Forest of Dean-based Beachy Books author K.M.S. Latham (pen name of freelance journalist Katherine Latham) will be celebrating the publication of her debut children’s eco-adventure called ‘Ink’ at Bristol Aquarium this half term Saturday 3rd June 10.30am to 3pm.
Ink is a tale of adventure, bravery and friendship. It is a chapter book that is ideal for children aged 7 to 9+ years and is full of atmospheric illustrations, and is priced at £7.99 RRP and published by Beachy Books.
Katherine will be signing copies of Ink at the launch event at Bristol Aquarium, so any visitors who pay for entry into the aquarium will be able to take part in Katherine’s free junk-modelling activities including junk jelly fish and bottle nose trash fish making.
Reflecting on her inspiration for the book, Latham said, ‘I’ve always loved myths and legends — wondering if there is some truth behind them. So little is known about the sea and the creatures that live in the depths. It’s nice to think there could still be so much more to be discovered. I’m also fascinated by traditions that go back beyond our collective memory, with secrets laid to rest with our long-forgotten ancestors.’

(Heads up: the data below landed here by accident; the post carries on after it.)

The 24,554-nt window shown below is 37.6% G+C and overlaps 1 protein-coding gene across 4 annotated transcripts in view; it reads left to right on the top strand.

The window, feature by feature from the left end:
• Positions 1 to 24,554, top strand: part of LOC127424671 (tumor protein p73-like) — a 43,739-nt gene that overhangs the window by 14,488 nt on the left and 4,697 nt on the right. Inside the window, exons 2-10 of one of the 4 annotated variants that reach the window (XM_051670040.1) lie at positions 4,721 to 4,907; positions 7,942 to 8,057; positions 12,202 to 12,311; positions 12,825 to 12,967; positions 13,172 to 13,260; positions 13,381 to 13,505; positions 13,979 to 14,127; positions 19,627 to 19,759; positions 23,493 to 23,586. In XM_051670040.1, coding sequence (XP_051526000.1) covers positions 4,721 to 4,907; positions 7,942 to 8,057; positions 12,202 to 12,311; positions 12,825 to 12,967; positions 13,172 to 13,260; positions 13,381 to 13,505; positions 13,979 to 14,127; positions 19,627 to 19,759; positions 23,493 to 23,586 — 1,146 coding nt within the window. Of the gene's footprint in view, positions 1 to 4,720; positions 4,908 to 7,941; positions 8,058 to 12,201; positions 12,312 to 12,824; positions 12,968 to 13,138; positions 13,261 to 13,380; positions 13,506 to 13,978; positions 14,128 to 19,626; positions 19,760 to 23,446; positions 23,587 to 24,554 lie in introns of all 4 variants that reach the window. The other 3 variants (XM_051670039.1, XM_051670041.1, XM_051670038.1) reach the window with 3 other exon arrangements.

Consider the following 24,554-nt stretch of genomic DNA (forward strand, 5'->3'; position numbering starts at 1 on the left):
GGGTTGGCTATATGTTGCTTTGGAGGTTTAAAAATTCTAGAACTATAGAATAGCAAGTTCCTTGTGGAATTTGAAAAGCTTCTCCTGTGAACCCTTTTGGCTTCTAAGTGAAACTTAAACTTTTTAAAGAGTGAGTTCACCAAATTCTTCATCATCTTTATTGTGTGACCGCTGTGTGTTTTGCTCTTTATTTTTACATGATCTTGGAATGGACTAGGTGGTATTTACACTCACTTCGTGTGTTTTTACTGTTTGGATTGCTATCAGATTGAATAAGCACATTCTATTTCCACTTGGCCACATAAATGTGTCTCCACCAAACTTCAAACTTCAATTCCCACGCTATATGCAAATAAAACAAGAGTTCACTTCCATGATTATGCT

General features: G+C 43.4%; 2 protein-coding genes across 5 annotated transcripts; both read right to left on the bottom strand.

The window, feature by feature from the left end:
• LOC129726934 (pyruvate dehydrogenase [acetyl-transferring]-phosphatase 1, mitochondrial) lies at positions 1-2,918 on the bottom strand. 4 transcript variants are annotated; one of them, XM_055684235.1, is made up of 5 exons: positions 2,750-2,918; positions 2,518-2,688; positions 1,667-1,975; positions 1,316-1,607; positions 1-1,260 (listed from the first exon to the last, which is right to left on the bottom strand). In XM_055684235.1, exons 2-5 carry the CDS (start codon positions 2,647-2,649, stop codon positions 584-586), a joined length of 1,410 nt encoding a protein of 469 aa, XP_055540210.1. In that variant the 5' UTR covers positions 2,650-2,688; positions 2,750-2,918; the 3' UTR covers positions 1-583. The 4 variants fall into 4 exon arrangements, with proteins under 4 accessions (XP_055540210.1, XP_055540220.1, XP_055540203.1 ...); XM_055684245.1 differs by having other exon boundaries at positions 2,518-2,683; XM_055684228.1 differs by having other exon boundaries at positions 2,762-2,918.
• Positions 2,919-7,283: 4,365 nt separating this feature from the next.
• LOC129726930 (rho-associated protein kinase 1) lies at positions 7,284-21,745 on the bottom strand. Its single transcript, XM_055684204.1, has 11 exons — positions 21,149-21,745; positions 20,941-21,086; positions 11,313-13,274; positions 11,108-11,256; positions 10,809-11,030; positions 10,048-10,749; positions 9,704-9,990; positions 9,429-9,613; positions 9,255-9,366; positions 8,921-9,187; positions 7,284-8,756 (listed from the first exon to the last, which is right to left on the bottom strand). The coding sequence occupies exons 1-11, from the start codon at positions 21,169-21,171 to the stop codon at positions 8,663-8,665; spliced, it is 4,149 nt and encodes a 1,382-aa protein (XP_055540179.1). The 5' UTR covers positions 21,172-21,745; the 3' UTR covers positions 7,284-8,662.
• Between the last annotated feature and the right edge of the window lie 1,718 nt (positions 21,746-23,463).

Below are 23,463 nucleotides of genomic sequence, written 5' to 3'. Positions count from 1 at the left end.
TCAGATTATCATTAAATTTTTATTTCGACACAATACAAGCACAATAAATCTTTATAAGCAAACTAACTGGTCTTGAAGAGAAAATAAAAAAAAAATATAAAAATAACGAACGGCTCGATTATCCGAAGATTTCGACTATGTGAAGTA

Katherine has written stories for as long as she can remember and now works as a freelance journalist who writes about science, environment and society for the BBC, the Guardian, The Week Junior Science + Nature and more. She felt compelled to incorporate contemporary issues in Ink such as sea polution and migration, commenting, ‘I write about environmental solutions — the ideas and inventions designed to solve some of the world’s biggest problems. I also write about people and how they might be struggling to afford to live, to work with nature rather than against it, or to lead happy safe lives, and how they are making changes for the better. I think the Earth and everything on it is such a miracle. People are feeling increasingly detached from nature and I think it’s so important to realise that we are nature, and everything is connected. I feel it’s my role to help people understand how to look after our planet, and to highlight the good work of the people who are making a difference.’